The malfunction of one or more electronic communications junctions, or nodes, generally has little impact on the Internet as a whole. The global network's redundancy and diversity help it survive such problems, making it robust and reliable despite its complexity and enormous size. Cyberterrorist attacks aimed at the most highly connected nodes, however, can break up the network into isolated parts, says a team of physicists.
The combination of error tolerance and vulnerability to attack is a generic property of communication networks, contend Albert-László Barabási and his coworkers at the University of Notre Dame in Indiana, in the July 27 Nature.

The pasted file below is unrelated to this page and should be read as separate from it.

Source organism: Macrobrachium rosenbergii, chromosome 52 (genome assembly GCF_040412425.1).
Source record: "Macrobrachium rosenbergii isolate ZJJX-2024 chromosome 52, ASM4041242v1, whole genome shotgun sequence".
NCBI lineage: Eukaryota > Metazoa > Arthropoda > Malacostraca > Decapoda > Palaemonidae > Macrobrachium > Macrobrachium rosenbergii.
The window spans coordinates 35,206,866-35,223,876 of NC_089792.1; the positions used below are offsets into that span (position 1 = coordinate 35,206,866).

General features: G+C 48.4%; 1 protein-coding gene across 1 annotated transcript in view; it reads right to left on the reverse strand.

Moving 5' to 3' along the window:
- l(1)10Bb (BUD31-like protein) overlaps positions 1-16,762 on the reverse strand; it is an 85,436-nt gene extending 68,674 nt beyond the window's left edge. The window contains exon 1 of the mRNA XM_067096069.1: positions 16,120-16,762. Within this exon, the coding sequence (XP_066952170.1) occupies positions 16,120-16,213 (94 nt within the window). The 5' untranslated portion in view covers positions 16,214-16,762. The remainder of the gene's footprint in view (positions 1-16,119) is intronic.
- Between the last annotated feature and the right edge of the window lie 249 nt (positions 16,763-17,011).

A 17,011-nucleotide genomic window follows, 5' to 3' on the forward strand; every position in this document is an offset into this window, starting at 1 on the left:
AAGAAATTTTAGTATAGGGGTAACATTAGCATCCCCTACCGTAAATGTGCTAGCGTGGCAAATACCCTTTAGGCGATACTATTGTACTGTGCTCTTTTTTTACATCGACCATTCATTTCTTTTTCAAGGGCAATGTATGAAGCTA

These networks have a characteristic structure. Whereas the vast majority of nodes have just a handful of links to other nodes, a few of the network's nodes are more highly interconnected (SN: 9/25/99, p. 203). Accidental local failures rarely hamper a network's global information-carrying ability, but the more highly interconnected nodes are much more important in network behavior. A troublemaker who knows how the system is connected could cause a lot of damage, Barabási suggests.
The same knowledge can do good, as well. "This work represents a notable first step towards understanding the robustness of the Internet," comments Yuhai Tu of the IBM Thomas J. Watson Research Center in Yorktown Heights, N.Y. It provides "a useful framework for qualitatively describing and analyzing network performance."
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